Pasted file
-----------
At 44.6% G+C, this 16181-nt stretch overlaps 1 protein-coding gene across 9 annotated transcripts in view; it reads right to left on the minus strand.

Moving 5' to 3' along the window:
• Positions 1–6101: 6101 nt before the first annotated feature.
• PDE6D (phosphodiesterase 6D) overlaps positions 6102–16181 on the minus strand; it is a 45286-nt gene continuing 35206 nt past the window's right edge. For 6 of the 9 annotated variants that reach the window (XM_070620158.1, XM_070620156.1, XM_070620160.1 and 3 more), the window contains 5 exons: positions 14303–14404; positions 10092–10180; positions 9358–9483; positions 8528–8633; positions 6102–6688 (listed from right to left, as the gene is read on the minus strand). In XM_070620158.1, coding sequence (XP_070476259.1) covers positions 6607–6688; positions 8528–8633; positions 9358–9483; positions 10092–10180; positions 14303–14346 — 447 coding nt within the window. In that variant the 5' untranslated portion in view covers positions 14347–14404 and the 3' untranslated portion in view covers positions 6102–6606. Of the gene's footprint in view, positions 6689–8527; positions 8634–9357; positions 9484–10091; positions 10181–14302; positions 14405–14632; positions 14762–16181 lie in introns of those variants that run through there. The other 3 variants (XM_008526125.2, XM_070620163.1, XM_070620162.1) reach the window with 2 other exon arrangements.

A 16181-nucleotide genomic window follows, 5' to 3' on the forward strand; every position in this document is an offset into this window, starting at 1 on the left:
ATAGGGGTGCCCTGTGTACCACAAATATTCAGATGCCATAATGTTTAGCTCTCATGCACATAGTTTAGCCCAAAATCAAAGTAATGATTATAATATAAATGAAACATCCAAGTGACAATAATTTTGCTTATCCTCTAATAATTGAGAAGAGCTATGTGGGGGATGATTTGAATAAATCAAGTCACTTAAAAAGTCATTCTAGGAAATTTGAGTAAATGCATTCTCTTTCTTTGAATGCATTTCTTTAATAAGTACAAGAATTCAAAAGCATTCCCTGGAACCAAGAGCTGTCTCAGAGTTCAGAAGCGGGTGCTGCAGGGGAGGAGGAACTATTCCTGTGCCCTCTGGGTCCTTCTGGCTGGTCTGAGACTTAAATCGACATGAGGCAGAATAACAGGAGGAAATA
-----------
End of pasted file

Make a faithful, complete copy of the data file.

At 44.6% G+C, this 16181-nt stretch overlaps 1 protein-coding gene across 9 annotated transcripts in view; it reads right to left on the minus strand.

Moving 5' to 3' along the window:
• Positions 1–6101: 6101 nt before the first annotated feature.
• PDE6D (phosphodiesterase 6D) overlaps positions 6102–16181 on the minus strand; it is a 45286-nt gene continuing 35206 nt past the window's right edge. For 6 of the 9 annotated variants that reach the window (XM_070620158.1, XM_070620156.1, XM_070620160.1 and 3 more), the window contains 5 exons: positions 14303–14404; positions 10092–10180; positions 9358–9483; positions 8528–8633; positions 6102–6688 (listed from right to left, as the gene is read on the minus strand). In XM_070620158.1, coding sequence (XP_070476259.1) covers positions 6607–6688; positions 8528–8633; positions 9358–9483; positions 10092–10180; positions 14303–14346 — 447 coding nt within the window. In that variant the 5' untranslated portion in view covers positions 14347–14404 and the 3' untranslated portion in view covers positions 6102–6606. Of the gene's footprint in view, positions 6689–8527; positions 8634–9357; positions 9484–10091; positions 10181–14302; positions 14405–14632; positions 14762–16181 lie in introns of those variants that run through there. The other 3 variants (XM_008526125.2, XM_070620163.1, XM_070620162.1) reach the window with 2 other exon arrangements.

A 16181-nucleotide genomic window follows, 5' to 3' on the forward strand; every position in this document is an offset into this window, starting at 1 on the left:
ATAGGGGTGCCCTGTGTACCACAAATATTCAGATGCCATAATGTTTAGCTCTCATGCACATAGTTTAGCCCAAAATCAAAGTAATGATTATAATATAAATGAAACATCCAAGTGACAATAATTTTGCTTATCCTCTAATAATTGAGAAGAGCTATGTGGGGGATGATTTGAATAAATCAAGTCACTTAAAAAGTCATTCTAGGAAATTTGAGTAAATGCATTCTCTTTCTTTGAATGCATTTCTTTAATAAGTACAAGAATTCAAAAGCATTCCCTGGAACCAAGAGCTGTCTCAGAGTTCAGAAGCGGGTGCTGCAGGGGAGGAGGAACTATTCCTGTGCCCTCTGGGTCCTTCTGGCTGGTCTGAGACTTAAATCGACATGAGGCAGAATAACAGGAGGAAATA